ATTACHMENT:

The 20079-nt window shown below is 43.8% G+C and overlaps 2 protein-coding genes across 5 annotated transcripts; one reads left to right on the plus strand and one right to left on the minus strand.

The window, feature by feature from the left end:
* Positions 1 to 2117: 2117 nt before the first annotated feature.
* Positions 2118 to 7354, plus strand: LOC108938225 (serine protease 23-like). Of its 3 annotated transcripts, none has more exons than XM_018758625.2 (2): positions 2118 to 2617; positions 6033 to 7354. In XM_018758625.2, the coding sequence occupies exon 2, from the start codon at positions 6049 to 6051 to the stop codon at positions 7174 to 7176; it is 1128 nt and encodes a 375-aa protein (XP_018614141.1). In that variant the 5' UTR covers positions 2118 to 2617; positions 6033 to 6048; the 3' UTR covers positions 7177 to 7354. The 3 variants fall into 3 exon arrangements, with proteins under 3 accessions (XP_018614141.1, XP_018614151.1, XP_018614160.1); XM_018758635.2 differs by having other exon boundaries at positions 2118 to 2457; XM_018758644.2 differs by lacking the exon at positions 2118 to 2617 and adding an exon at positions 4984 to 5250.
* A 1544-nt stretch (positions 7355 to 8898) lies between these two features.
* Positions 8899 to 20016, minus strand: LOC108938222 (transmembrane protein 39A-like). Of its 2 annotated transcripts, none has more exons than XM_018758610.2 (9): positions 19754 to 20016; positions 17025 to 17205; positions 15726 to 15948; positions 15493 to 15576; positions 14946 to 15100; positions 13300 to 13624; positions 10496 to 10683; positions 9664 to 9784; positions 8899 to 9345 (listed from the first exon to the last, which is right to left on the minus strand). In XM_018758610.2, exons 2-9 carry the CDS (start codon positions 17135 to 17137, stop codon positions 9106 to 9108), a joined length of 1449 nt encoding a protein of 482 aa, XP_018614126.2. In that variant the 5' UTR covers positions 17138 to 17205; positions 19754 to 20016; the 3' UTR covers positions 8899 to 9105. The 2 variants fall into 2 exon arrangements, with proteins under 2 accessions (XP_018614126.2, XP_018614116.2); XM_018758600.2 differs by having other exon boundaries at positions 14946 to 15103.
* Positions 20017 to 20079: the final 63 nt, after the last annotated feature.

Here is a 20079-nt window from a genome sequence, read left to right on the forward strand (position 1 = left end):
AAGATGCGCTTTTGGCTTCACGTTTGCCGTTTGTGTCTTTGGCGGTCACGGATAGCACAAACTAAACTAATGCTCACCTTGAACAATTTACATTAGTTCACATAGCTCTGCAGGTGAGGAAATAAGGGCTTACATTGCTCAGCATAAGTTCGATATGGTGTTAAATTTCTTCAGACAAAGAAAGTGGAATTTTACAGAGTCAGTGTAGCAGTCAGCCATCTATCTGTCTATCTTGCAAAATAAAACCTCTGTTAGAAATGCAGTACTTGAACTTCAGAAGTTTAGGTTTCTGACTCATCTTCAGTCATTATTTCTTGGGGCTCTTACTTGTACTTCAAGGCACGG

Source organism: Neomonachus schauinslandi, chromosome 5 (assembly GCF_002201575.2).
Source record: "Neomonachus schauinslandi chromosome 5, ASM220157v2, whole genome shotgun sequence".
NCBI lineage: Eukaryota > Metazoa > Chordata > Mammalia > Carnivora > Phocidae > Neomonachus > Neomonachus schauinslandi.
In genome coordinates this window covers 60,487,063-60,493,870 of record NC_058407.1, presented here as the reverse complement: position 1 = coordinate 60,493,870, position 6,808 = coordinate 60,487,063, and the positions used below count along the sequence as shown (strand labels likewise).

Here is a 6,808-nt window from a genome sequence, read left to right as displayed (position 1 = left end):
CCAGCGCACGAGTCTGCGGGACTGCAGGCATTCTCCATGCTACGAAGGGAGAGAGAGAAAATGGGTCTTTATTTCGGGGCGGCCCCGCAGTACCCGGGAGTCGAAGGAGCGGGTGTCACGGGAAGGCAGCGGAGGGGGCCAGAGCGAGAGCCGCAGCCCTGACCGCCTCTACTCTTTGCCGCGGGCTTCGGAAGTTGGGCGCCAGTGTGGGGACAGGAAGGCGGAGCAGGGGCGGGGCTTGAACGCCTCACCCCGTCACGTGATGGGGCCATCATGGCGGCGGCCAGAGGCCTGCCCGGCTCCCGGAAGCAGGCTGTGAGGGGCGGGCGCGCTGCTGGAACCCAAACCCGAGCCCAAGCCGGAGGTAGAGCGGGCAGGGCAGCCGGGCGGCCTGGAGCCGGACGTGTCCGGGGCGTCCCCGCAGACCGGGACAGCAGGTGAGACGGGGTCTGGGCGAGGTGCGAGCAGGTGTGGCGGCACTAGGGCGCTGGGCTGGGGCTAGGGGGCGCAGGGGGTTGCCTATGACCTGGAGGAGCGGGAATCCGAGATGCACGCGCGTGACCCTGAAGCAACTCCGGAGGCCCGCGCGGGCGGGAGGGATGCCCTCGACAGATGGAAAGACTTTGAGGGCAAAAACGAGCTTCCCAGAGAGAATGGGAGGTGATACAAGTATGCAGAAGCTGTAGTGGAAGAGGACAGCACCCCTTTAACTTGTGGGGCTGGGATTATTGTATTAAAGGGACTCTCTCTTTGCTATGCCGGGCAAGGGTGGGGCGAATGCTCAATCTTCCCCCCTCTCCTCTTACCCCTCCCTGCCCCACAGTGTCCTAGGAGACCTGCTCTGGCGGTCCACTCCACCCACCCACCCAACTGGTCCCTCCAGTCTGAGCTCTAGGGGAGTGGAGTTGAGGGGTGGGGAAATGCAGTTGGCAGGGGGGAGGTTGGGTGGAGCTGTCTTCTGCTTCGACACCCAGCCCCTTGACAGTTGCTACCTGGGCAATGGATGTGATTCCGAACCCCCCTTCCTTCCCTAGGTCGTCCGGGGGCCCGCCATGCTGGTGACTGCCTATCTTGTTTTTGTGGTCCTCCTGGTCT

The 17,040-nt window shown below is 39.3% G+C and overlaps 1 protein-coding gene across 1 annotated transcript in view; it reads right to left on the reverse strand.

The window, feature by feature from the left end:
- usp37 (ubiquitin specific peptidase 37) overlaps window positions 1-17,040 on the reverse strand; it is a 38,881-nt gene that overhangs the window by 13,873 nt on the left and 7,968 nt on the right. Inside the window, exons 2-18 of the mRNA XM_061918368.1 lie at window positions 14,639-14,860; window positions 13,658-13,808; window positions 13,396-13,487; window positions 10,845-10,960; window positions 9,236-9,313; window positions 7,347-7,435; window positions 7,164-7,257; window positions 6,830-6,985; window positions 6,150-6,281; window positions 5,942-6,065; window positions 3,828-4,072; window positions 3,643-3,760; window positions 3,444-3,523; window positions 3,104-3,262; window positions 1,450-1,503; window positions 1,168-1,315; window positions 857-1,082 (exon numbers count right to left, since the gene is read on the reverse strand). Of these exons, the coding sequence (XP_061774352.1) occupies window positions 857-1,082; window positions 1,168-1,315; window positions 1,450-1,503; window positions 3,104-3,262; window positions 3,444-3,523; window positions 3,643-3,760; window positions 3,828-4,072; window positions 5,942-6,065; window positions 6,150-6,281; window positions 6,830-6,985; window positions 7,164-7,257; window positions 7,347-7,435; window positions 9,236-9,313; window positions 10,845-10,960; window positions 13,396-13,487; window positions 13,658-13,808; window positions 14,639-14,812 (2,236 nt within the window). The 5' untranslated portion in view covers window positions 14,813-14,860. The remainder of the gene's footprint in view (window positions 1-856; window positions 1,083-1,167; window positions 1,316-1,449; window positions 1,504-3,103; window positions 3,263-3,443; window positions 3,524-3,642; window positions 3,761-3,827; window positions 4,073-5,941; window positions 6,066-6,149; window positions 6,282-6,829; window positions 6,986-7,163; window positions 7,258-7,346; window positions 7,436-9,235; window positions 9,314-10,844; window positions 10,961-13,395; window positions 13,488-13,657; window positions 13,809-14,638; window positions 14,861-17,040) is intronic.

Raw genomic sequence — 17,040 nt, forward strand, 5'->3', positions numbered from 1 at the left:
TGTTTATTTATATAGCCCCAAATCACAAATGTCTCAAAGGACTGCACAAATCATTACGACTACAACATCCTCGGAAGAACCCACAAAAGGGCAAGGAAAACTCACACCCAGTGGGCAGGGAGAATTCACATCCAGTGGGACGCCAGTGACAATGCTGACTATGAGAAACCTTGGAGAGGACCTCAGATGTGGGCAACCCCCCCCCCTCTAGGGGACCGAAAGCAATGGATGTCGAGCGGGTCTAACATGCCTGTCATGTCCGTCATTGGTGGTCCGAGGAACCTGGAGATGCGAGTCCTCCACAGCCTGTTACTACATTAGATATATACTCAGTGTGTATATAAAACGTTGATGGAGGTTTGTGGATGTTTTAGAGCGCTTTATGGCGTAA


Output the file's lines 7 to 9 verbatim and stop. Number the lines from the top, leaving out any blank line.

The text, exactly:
* Positions 20017 to 20079: the final 63 nt, after the last annotated feature.

Here is a 20079-nt window from a genome sequence, read left to right on the forward strand (position 1 = left end):
AAGATGCGCTTTTGGCTTCACGTTTGCCGTTTGTGTCTTTGGCGGTCACGGATAGCACAAACTAAACTAATGCTCACCTTGAACAATTTACATTAGTTCACATAGCTCTGCAGGTGAGGAAATAAGGGCTTACATTGCTCAGCATAAGTTCGATATGGTGTTAAATTTCTTCAGACAAAGAAAGTGGAATTTTACAGAGTCAGTGTAGCAGTCAGCCATCTATCTGTCTATCTTGCAAAATAAAACCTCTGTTAGAAATGCAGTACTTGAACTTCAGAAGTTTAGGTTTCTGACTCATCTTCAGTCATTATTTCTTGGGGCTCTTACTTGTACTTCAAGGCACGG